Synthesis, Characterization, and High Temperature Stability of Si(B)CN‐Coated Carbon Nanotubes Using a Boron‐Modified Poly(ureamethylvinyl)Silazane Chemistry
Carbon nanotubes (CNT) and polymer‐derived ceramics (PDCs) are of interest due to their unique multifunctional properties. CNTs, however, tend to lose their well‐defined structure and geometry at about 400°C
in air. PDCs on the other hand are structureless in X‐ray diffraction but show high chemical and thermal stability in air (up to ~1400°C). Herein, we demonstrate synthesis of a composite nanowire structure consisting of polymer‐derived silicon boron‐carbonitride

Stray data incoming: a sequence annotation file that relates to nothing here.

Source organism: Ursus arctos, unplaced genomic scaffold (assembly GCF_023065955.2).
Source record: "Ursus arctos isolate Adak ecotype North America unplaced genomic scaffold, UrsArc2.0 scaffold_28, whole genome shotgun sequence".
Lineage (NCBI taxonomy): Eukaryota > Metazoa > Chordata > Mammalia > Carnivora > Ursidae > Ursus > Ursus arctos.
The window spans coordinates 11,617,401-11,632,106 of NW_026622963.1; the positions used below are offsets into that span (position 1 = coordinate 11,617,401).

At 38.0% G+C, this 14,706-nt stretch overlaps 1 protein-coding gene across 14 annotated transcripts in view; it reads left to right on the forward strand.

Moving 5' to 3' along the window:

(Si–B–C–N) shell with a multiwalled carbon nanotube core. This was achieved through a novel process involving preparation of a boron‐modified liquid polymeric precursor through a reaction of trimethyl borate and poly (ureamethylvinyl)
silazane under normal conditions; followed by conversion of polymer to ceramic on carbon nanotube surfaces through controlled heating. Chemical structure of the polymer was studied by liquid‐Nuclear Magnetic Resonance (NMR) while evolution of various ceramic phases
was studied by solid‐NMR, Fourier transform infrared and X‐ray photoelectron spectroscopy. Electron microscopy and X‐ray diffraction confirm presence of amorphous Si(B)CN coating on individual nanotubes for
all specimens processed below 1400°C. Thermogravimetric analysis, followed by Raman spectroscopy and transmission electron microscopy revealed high temperature stability of the carbon nanotube core in flowing air up to 1000°C.